We in the United States are making preparations for a July 4th celebration. This always brings thoughts of family picnics followed by firework displays. In some areas fireworks are not allowed except by professionals who prepare brilliant, colorful displays. While in other places, even small children are allowed to participate in this pyrotechnic event.
If asked to describe “fireworks” most would include loud sounds and brilliant bursts of colors. Both sound and light are forms of energy. A third type of energy that most don’t think about is heat. It’s this last type of energy that I want to start with.
Few would consider giving a child a burning match to play with. But the burning match which burns at a temperature as high as 1500° F (800° C) is about half as hot as a sparkler. So, why are sparklers considered by many as safe for children?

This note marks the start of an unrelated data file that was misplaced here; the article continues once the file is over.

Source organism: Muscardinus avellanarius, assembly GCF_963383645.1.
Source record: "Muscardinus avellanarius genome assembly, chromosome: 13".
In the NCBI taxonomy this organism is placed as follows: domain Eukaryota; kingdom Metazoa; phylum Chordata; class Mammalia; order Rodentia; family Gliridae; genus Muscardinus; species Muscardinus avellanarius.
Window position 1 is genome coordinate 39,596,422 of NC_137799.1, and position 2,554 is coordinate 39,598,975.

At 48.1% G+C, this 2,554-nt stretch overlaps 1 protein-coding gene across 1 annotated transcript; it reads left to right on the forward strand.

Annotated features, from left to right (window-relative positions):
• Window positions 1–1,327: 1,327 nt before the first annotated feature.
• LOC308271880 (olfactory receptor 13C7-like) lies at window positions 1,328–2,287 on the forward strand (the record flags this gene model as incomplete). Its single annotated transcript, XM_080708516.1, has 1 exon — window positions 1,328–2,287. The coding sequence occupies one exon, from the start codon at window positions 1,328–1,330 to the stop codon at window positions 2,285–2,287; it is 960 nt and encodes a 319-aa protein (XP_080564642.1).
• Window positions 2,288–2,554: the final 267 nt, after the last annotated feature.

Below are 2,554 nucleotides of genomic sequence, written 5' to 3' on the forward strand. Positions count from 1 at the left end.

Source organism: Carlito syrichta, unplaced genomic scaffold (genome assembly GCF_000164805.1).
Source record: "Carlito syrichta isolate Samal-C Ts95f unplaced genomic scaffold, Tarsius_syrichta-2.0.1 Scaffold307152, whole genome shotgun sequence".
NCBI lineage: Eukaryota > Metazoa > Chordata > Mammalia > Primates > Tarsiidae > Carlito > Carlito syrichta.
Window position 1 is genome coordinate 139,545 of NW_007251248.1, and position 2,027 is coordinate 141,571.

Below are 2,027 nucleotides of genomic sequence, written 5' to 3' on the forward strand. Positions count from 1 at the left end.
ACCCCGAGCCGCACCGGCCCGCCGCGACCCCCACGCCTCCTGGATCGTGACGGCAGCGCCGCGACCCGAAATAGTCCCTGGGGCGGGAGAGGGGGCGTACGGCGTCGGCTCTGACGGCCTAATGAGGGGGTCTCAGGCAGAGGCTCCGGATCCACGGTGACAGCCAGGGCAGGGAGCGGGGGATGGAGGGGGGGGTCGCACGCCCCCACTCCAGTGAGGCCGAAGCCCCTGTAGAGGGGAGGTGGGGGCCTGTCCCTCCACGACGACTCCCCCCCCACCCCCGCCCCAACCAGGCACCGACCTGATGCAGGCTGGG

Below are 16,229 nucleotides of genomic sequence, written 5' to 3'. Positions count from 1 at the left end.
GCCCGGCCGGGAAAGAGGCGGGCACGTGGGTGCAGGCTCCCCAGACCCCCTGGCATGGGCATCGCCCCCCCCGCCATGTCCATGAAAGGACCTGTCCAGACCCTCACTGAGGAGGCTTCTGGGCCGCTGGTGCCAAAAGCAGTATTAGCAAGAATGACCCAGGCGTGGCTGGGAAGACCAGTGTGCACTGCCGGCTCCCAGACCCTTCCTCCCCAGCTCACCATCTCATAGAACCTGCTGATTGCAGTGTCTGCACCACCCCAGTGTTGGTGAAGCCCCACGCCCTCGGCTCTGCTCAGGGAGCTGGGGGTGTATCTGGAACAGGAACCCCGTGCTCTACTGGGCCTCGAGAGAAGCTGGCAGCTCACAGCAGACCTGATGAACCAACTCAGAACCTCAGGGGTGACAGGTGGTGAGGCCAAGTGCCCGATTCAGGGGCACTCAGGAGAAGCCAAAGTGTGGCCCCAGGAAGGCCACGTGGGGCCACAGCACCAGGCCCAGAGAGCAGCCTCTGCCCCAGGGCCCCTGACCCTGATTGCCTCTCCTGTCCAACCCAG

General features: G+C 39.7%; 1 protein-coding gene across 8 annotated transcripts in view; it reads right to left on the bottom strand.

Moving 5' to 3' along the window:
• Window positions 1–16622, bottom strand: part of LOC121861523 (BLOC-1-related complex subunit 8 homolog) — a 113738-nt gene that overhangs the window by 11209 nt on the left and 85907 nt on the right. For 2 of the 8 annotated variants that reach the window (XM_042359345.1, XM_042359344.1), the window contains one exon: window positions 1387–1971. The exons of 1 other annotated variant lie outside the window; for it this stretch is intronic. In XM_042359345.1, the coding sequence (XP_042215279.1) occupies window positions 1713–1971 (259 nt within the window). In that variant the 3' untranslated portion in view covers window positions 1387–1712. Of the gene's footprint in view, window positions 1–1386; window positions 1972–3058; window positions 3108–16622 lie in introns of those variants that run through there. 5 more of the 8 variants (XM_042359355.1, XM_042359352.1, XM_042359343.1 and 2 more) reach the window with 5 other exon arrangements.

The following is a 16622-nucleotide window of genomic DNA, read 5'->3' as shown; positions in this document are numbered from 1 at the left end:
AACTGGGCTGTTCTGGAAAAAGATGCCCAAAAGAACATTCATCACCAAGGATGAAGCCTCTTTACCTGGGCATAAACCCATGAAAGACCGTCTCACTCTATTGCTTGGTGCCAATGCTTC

|Sparklers don’t explode, and thus are generally purchased for children. Sparklers burn at a high temperature (as hot as 1800 to 3000° F, or 1000 to 1600° C), depending on the chemicals used to make them. This can cause devastating burns and can easily ignite clothing.
Boiling water at 212 ° F (100° C) can cause third degree skin burns.
Sparklers at 1800 to 3000° F (1000 to 1600° C) can burn through clothes and cause severe burns in seconds.
Stick the ends of the sparklers in a container of soil, and then ignite them. Kids will love decorating special Sparkler Containers. For instructions, see CELEBRATION POTS.
Place the burnt sparklers into a bucket of water to cool it. Even though it is not glowing, it takes time to cool and can burn.
If they are at a safe distance from the sparklers, children can be excited–jumping and clapping and giggling.